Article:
The Seventh Circuit’s rejection of the implied certification theory of liability gave rise, in part, to the circuit split resolved by the Supreme Court’s opinion in Escobar. In its first FCA decision since the Supreme Court’s opinion – U.S. ex rel. Sheet Metal Workers International Association v. Horning Investments, LLC, the Seventh Circuit sidestepped the question of whether the relator’s allegations that a government contractor’s certification of compliance with the Davis-Bacon Act amounted to an implied false certification sufficient to give rise to FCA liability. Rather than tackle the implications of Escobar, the Seventh Circuit affirmed entry of summary judgment in favor of the contractor, explaining that the defendant’s conduct amounted to certifying compliance with an ambiguous statutory obligation and, therefore, did not constitute a “knowing” violation of the FCA.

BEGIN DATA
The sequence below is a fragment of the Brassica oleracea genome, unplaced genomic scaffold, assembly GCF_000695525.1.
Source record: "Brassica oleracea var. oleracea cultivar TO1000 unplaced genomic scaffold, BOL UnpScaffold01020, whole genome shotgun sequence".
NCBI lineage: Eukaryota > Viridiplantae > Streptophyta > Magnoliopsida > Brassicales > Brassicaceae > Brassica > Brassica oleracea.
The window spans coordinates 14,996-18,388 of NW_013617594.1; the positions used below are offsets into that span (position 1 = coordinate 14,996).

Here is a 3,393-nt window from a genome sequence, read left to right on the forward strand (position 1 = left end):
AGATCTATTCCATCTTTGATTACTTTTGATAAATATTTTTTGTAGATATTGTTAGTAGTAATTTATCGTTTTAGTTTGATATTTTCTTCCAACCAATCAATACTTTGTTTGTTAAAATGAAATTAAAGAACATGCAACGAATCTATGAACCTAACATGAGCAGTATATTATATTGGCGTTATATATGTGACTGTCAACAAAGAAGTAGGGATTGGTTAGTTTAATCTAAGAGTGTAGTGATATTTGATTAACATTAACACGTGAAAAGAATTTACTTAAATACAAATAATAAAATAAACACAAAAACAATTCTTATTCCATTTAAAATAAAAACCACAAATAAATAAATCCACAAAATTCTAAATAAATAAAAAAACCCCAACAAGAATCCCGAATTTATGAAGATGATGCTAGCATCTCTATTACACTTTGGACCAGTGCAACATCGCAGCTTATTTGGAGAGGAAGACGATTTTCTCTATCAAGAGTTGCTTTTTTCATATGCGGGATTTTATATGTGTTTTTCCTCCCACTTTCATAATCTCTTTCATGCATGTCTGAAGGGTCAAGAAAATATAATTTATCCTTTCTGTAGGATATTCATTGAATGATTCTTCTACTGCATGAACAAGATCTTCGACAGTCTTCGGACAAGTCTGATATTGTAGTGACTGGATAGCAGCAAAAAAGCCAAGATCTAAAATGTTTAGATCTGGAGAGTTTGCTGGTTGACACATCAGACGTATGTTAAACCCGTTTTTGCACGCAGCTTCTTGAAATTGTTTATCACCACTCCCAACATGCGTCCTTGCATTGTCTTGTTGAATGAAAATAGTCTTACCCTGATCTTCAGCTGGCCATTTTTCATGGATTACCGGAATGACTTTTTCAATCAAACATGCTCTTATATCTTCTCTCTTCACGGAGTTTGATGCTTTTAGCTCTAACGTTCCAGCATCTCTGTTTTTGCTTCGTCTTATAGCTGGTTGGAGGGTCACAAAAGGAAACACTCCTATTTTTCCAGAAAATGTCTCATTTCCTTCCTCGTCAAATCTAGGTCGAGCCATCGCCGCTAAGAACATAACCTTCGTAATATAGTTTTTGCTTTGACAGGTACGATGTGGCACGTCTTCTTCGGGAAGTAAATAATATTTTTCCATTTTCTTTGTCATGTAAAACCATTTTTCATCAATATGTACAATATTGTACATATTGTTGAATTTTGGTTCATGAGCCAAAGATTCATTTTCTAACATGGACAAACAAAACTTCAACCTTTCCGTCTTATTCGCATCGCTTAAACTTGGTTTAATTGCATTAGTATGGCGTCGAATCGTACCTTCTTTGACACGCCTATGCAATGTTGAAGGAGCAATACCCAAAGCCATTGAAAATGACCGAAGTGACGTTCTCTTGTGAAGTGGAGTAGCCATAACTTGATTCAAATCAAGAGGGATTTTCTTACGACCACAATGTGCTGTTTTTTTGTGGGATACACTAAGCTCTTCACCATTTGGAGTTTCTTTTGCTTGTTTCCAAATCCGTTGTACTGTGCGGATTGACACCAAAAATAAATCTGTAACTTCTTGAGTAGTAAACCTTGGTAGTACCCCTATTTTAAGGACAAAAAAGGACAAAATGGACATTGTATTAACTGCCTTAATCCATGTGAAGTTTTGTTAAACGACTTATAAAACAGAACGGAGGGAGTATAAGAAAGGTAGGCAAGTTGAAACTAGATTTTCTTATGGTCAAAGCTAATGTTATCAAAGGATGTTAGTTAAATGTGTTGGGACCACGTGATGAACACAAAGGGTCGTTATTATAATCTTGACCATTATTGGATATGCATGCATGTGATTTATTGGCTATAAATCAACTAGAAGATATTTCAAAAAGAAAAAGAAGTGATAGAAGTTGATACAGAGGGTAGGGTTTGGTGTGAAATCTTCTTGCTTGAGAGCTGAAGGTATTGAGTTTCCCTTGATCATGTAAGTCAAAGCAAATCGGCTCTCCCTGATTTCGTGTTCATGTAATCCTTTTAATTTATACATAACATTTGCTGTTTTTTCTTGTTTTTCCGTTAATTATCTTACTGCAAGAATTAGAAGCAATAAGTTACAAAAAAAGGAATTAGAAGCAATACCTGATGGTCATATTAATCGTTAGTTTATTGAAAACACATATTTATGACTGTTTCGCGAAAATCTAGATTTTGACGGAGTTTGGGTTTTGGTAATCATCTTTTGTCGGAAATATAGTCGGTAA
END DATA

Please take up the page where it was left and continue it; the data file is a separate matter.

In Horning, the relator asserted FCA claims against a subcontractor on a construction project for the U.S. Department of Veterans Affairs (VA) for allegedly violating the Davis-Bacon Act by failing to compensate workers at prevailing wages. According to the relator, Horning failed to pay workers prevailing wages because it deducted a $5.00 per hour flat fee from the paychecks of each of its employees and placed those funds in an insurance trust without regard to whether an employee was presently eligible for any benefits and without evaluating the actual monetary value of the benefit for each individual employee. Horning allegedly violated the FCA by certifying compliance with the Davis-Bacon Act in connection with its request for payment from the VA.
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